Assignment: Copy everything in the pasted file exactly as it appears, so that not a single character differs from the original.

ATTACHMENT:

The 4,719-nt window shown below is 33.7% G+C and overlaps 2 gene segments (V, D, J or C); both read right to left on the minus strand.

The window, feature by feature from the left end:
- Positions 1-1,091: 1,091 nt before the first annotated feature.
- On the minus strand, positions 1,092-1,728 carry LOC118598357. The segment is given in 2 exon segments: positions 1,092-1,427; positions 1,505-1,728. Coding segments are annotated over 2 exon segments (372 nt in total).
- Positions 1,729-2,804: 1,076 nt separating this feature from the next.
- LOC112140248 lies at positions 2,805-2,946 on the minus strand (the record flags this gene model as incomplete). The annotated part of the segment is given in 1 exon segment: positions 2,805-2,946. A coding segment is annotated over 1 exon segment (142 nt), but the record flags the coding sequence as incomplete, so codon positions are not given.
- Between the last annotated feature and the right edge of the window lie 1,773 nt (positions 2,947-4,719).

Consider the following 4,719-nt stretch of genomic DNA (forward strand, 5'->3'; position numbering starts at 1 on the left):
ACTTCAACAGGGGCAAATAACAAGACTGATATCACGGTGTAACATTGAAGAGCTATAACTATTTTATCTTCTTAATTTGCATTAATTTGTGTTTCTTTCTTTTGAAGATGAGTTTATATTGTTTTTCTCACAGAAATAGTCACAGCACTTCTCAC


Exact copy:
The 4,719-nt window shown below is 33.7% G+C and overlaps 2 gene segments (V, D, J or C); both read right to left on the minus strand.

The window, feature by feature from the left end:
- Positions 1-1,091: 1,091 nt before the first annotated feature.
- On the minus strand, positions 1,092-1,728 carry LOC118598357. The segment is given in 2 exon segments: positions 1,092-1,427; positions 1,505-1,728. Coding segments are annotated over 2 exon segments (372 nt in total).
- Positions 1,729-2,804: 1,076 nt separating this feature from the next.
- LOC112140248 lies at positions 2,805-2,946 on the minus strand (the record flags this gene model as incomplete). The annotated part of the segment is given in 1 exon segment: positions 2,805-2,946. A coding segment is annotated over 1 exon segment (142 nt), but the record flags the coding sequence as incomplete, so codon positions are not given.
- Between the last annotated feature and the right edge of the window lie 1,773 nt (positions 2,947-4,719).

Consider the following 4,719-nt stretch of genomic DNA (forward strand, 5'->3'; position numbering starts at 1 on the left):
ACTTCAACAGGGGCAAATAACAAGACTGATATCACGGTGTAACATTGAAGAGCTATAACTATTTTATCTTCTTAATTTGCATTAATTTGTGTTTCTTTCTTTTGAAGATGAGTTTATATTGTTTTTCTCACAGAAATAGTCACAGCACTTCTCAC